After a lifetime of playing the guitar, I had the bright idea two years ago that it would be fun to learn the Irish fiddle. The friends I play music with a dozen or so times each year are almost all guitarists like me, and I thought a new instrument would liven up the mix. My secret goal was to learn the fiddle part on “Don’t Pass Me By” from the Beatles white album, which is always a big party song for us.
On Christmas 2007, my family presented me with a nice basic violin. Ah yes, I remembered…no frets. I picked the thing up, dragged the bow across the strings and heard a sound like a bullfrog would make with his dying breath.
Some instruments – guitar, piano, harmonica – are democratic. A rank beginner can make a sound on them that actually resembles a musical note. Fiddle, however, is a lot less newbie-friendly. The first time you try and play it, the blasted thing seems to mock you with all sorts of god-awful, piercing noises. Twenty minutes into my first fiddle experience, I thanked my family for the lovely gift, and stuffed it deep in the back of my closet.
There it sat until August of this year, when I got an email from the Irish Arts Center in New York announcing a semester of classes, including one called “Fiddle For Rank Beginners.” At only about a hundred bucks for eight group lessons, I figured this was the moment, if I was ever going to take my shot.
Flash forward to our first class in September, which comprised eight bewildered adults sitting in a circle around the ever cheerful James, our teacher. There wasn’t much playing – I think most of us were afraid to actually touch our fiddles. We spent a good deal of time trying to keep the things from falling off our shoulders and waving our bows around in the air, chatting about rosin and other arcane violin topics.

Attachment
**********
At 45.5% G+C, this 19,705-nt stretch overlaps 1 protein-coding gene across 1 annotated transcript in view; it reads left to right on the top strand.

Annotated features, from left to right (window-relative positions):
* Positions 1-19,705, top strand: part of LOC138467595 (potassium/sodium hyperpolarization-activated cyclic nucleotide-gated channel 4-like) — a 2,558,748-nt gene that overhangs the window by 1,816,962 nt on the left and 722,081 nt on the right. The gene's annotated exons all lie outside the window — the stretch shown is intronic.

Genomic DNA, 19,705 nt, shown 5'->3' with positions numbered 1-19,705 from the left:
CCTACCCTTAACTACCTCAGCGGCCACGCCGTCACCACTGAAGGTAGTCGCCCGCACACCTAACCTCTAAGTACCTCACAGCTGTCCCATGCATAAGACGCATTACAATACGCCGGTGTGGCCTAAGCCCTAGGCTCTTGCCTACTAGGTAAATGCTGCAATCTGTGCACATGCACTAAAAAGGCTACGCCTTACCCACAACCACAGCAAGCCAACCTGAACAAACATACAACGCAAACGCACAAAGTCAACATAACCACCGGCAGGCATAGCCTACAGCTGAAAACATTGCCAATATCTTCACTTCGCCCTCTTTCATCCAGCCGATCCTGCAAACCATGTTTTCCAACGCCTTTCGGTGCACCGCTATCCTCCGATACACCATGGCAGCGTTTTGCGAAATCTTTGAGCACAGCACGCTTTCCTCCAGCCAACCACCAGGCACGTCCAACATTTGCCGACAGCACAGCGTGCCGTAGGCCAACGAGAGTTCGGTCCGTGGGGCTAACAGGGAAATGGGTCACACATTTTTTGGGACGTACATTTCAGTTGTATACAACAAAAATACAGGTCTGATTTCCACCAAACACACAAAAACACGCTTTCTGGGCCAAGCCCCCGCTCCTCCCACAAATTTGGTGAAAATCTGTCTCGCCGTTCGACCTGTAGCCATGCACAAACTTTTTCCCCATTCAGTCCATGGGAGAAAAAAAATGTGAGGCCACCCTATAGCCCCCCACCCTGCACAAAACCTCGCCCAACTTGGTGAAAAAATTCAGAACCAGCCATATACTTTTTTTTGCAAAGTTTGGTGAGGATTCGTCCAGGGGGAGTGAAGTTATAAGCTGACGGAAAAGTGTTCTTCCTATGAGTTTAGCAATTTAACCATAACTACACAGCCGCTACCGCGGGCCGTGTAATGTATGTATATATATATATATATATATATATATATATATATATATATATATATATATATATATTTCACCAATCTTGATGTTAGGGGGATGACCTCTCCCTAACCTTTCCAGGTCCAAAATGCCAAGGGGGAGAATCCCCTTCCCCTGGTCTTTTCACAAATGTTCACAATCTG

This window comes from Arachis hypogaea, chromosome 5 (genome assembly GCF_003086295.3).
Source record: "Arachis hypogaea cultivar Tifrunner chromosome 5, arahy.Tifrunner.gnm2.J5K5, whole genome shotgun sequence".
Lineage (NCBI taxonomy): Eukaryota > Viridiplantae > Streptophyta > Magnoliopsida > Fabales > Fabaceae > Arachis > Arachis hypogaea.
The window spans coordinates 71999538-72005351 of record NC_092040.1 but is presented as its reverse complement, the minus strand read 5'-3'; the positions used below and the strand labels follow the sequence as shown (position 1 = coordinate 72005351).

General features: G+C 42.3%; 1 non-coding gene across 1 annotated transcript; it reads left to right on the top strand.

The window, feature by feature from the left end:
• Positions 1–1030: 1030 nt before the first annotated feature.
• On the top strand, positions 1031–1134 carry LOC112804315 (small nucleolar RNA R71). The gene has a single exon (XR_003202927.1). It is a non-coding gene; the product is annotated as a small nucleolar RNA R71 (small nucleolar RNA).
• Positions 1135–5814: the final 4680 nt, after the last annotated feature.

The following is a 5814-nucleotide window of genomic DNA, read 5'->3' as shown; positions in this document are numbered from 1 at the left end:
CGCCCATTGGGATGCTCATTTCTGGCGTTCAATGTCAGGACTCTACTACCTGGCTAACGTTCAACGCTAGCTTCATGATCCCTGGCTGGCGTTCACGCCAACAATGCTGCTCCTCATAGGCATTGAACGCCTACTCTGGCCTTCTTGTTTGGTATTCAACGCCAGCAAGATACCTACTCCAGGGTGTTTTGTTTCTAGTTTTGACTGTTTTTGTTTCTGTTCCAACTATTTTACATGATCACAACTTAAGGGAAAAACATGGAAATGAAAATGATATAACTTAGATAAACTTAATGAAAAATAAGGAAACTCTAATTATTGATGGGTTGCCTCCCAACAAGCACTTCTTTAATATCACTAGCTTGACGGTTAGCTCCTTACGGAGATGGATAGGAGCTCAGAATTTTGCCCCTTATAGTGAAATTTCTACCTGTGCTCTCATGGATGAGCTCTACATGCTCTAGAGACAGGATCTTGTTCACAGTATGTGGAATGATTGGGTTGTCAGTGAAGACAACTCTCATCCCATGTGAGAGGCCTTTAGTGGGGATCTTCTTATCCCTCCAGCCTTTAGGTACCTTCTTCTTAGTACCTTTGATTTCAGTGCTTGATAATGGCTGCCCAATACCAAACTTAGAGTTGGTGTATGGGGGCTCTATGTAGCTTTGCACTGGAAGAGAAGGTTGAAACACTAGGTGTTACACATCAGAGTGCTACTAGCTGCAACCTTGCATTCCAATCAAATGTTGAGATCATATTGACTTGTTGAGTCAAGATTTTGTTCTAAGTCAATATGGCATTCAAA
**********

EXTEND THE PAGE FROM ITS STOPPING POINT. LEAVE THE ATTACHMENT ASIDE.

The class had an easy-going feeling and, happily for me, almost no emphasis on actually reading music. As the weeks moved forward, James pulled us through the tunes with a “here’s the first part very slow” and “now here’s the second part” demonstration method that got everyone going more quickly than I thought it would it first. The guy is a very good teacher, and after eight weeks everyone felt pretty enthusiastic about an instrument that all players admit is a tough one. We played a polka together at an end-of-semester party and I think we were all a little shocked we could actually do it.
So here’s the deal with the fiddle. I’m planning to keep up with it. I expect it will take me a solid year before I can consistently hit the notes cleanly, or get the “intonation.” I think it’s important to not worry too much about about playing on key for at least six months. The whole thing is a bit like ice skating, which I’ve also done all my life. You only get a real comfort level with it when you log a lot of time practicing. But fiddle has the same magical quality as ice skating. When you first have those little moments of doing it right, there’s something truly, surprisingly exhilarating about it. All of a sudden you hear that beautiful, mournful sound, and when you play one of the old jigs or reels, you get a sense of connection to a very old and proud tradition. For guitarists, I’ll warn that the fiddle is a bit more like piano in that the two hands, fretting and bow, each require their own technique.
You may also find that when you tell your friends you’re learning the Irish fiddle, especially when you’re of a certain age, that they look at you like you’re a little bit nuts. I expect that when I play with my friends next summer, I’ll be ready to spring “Don’t Pass Me By” on them. Then they’ll realize that I was always nuts to begin with.